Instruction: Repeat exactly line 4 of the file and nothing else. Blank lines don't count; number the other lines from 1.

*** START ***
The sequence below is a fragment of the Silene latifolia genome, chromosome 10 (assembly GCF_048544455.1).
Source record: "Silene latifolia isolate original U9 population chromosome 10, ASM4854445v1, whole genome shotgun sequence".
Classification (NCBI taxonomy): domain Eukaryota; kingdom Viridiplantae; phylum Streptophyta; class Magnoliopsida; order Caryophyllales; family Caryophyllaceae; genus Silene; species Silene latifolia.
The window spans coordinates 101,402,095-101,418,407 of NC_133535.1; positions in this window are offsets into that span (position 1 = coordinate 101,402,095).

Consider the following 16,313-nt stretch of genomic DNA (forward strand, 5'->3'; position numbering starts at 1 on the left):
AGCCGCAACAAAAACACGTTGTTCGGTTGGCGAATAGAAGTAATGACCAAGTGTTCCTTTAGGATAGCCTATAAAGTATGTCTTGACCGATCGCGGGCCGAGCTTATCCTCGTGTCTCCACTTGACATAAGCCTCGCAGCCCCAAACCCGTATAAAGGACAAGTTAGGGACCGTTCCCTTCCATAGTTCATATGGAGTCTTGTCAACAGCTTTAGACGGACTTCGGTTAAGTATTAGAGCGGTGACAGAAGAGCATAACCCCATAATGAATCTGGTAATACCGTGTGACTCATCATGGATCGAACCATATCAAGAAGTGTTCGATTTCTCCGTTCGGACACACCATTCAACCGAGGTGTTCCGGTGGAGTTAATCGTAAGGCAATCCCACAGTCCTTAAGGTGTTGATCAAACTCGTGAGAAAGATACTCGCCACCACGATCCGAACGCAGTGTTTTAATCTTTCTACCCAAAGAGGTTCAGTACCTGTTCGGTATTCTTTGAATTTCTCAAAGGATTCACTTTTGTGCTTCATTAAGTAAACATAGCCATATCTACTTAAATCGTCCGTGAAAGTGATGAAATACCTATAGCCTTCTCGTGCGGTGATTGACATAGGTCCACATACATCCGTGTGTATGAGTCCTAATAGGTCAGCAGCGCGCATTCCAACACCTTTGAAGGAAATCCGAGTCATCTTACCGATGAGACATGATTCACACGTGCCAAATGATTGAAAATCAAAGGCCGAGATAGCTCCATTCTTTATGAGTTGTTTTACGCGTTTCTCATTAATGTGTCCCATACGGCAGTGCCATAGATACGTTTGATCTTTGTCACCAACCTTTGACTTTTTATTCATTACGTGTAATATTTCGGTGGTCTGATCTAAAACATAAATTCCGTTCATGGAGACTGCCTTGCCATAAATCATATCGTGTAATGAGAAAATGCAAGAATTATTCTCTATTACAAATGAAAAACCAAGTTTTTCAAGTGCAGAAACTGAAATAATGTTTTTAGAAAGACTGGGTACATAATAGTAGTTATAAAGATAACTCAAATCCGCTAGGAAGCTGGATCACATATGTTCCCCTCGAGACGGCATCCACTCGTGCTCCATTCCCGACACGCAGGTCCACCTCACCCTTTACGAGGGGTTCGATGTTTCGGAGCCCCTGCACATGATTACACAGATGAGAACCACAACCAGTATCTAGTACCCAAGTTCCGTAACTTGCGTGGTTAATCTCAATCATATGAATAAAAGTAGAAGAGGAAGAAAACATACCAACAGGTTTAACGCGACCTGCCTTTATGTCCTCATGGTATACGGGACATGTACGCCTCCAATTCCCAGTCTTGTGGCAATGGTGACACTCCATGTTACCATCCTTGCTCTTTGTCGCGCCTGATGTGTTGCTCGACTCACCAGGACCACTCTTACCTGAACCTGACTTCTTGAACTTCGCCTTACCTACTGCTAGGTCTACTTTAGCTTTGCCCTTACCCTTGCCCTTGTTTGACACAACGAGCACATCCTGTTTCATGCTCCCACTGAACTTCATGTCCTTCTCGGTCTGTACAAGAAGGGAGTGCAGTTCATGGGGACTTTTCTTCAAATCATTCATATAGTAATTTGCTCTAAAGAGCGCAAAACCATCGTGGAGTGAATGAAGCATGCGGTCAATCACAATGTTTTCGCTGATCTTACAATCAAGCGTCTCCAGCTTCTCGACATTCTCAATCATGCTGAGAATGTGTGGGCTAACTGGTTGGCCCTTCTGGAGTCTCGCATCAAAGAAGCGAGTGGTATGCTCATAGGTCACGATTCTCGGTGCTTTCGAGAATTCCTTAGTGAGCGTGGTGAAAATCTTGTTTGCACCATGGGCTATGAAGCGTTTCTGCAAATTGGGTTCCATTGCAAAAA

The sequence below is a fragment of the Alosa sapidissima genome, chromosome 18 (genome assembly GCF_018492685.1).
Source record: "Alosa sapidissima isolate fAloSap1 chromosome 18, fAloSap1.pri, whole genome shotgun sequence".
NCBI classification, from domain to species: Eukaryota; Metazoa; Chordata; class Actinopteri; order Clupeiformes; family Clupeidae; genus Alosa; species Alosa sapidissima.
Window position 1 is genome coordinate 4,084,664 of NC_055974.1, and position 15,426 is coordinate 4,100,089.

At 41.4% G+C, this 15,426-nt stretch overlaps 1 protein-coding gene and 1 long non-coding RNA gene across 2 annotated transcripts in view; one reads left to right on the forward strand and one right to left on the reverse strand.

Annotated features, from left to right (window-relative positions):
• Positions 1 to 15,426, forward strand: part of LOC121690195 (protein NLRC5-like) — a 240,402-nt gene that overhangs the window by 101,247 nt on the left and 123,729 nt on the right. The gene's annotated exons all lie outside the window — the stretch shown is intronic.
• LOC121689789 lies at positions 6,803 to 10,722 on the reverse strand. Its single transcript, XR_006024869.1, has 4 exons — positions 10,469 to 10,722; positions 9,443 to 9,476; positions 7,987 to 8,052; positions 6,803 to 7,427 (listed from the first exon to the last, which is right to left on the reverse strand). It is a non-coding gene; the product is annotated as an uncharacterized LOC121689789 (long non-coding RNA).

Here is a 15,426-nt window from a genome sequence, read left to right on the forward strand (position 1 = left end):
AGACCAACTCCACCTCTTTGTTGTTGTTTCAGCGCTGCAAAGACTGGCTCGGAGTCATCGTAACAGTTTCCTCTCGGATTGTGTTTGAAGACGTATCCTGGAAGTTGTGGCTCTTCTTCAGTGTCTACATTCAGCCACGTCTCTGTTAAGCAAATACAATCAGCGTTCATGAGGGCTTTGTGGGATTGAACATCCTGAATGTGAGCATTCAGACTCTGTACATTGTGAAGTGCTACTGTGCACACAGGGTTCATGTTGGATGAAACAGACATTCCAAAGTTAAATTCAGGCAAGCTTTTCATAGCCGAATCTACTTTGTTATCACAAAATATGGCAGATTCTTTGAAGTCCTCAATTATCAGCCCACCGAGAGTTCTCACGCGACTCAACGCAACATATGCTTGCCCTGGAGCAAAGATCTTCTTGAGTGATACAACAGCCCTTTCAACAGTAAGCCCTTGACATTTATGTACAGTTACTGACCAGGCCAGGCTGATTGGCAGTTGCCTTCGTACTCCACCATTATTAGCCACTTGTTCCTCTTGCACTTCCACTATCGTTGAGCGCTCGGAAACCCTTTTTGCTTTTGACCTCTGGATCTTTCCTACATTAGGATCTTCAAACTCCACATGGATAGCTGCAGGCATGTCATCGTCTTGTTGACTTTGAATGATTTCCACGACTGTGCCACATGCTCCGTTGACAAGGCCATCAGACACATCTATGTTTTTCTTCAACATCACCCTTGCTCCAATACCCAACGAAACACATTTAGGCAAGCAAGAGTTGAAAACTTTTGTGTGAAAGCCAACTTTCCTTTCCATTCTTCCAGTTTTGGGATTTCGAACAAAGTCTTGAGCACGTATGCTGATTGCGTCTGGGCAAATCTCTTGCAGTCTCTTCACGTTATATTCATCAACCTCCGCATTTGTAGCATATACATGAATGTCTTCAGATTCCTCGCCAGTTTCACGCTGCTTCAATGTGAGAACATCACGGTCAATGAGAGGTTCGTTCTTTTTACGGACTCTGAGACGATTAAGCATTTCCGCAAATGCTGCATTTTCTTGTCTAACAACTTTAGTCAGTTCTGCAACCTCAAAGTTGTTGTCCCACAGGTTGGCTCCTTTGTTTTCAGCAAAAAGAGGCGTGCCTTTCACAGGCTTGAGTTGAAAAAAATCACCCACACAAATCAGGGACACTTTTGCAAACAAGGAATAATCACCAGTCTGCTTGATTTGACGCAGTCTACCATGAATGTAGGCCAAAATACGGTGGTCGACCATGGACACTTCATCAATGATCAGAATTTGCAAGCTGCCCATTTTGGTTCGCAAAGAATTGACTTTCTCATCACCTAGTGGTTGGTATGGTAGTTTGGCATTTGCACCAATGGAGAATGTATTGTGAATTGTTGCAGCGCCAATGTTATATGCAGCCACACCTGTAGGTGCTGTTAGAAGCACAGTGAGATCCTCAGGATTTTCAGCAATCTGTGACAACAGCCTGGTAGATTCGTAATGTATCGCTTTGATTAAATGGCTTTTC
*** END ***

The window spans coordinates 101,402,095-101,418,407 of NC_133535.1; positions in this window are offsets into that span (position 1 = coordinate 101,402,095).